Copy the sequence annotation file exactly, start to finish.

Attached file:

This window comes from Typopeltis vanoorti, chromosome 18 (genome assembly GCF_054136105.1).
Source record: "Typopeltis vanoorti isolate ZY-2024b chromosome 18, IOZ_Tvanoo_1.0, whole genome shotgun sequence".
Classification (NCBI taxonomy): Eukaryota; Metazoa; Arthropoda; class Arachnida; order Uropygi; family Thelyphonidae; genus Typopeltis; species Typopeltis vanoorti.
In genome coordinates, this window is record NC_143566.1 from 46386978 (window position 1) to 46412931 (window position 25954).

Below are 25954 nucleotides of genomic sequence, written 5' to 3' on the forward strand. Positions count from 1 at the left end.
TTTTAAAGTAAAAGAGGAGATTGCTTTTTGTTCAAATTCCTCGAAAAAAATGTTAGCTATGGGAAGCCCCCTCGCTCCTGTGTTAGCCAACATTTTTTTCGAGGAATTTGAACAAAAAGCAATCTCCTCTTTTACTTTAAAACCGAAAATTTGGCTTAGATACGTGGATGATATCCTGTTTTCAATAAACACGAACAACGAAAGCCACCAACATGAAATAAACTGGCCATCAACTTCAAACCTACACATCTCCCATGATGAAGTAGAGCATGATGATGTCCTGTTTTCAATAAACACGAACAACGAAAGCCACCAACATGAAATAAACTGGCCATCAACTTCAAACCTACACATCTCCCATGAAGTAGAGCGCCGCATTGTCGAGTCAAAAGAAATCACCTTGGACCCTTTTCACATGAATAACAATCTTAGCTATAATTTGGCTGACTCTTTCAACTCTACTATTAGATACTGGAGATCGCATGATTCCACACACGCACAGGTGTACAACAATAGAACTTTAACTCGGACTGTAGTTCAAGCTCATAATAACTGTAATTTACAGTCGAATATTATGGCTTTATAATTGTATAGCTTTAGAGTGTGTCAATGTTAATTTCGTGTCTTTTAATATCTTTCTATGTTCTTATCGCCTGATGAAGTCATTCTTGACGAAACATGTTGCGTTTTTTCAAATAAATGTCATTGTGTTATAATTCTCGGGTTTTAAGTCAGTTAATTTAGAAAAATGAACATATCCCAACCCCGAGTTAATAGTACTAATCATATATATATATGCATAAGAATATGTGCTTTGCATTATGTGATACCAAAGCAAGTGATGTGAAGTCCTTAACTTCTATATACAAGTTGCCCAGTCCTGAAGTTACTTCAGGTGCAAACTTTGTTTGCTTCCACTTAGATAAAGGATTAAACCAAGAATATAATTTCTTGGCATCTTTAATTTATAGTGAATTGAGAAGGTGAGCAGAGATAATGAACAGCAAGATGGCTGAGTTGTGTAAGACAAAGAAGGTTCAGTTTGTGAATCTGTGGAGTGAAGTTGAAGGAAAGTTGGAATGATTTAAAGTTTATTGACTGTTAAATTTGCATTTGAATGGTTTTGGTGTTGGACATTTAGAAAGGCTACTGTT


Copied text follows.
This window comes from Typopeltis vanoorti, chromosome 18 (genome assembly GCF_054136105.1).
Source record: "Typopeltis vanoorti isolate ZY-2024b chromosome 18, IOZ_Tvanoo_1.0, whole genome shotgun sequence".
Classification (NCBI taxonomy): Eukaryota; Metazoa; Arthropoda; class Arachnida; order Uropygi; family Thelyphonidae; genus Typopeltis; species Typopeltis vanoorti.
In genome coordinates, this window is record NC_143566.1 from 46386978 (window position 1) to 46412931 (window position 25954).

Below are 25954 nucleotides of genomic sequence, written 5' to 3' on the forward strand. Positions count from 1 at the left end.
TTTTAAAGTAAAAGAGGAGATTGCTTTTTGTTCAAATTCCTCGAAAAAAATGTTAGCTATGGGAAGCCCCCTCGCTCCTGTGTTAGCCAACATTTTTTTCGAGGAATTTGAACAAAAAGCAATCTCCTCTTTTACTTTAAAACCGAAAATTTGGCTTAGATACGTGGATGATATCCTGTTTTCAATAAACACGAACAACGAAAGCCACCAACATGAAATAAACTGGCCATCAACTTCAAACCTACACATCTCCCATGATGAAGTAGAGCATGATGATGTCCTGTTTTCAATAAACACGAACAACGAAAGCCACCAACATGAAATAAACTGGCCATCAACTTCAAACCTACACATCTCCCATGAAGTAGAGCGCCGCATTGTCGAGTCAAAAGAAATCACCTTGGACCCTTTTCACATGAATAACAATCTTAGCTATAATTTGGCTGACTCTTTCAACTCTACTATTAGATACTGGAGATCGCATGATTCCACACACGCACAGGTGTACAACAATAGAACTTTAACTCGGACTGTAGTTCAAGCTCATAATAACTGTAATTTACAGTCGAATATTATGGCTTTATAATTGTATAGCTTTAGAGTGTGTCAATGTTAATTTCGTGTCTTTTAATATCTTTCTATGTTCTTATCGCCTGATGAAGTCATTCTTGACGAAACATGTTGCGTTTTTTCAAATAAATGTCATTGTGTTATAATTCTCGGGTTTTAAGTCAGTTAATTTAGAAAAATGAACATATCCCAACCCCGAGTTAATAGTACTAATCATATATATATATGCATAAGAATATGTGCTTTGCATTATGTGATACCAAAGCAAGTGATGTGAAGTCCTTAACTTCTATATACAAGTTGCCCAGTCCTGAAGTTACTTCAGGTGCAAACTTTGTTTGCTTCCACTTAGATAAAGGATTAAACCAAGAATATAATTTCTTGGCATCTTTAATTTATAGTGAATTGAGAAGGTGAGCAGAGATAATGAACAGCAAGATGGCTGAGTTGTGTAAGACAAAGAAGGTTCAGTTTGTGAATCTGTGGAGTGAAGTTGAAGGAAAGTTGGAATGATTTAAAGTTTATTGACTGTTAAATTTGCATTTGAATGGTTTTGGTGTTGGACATTTAGAAAGGCTACTGTT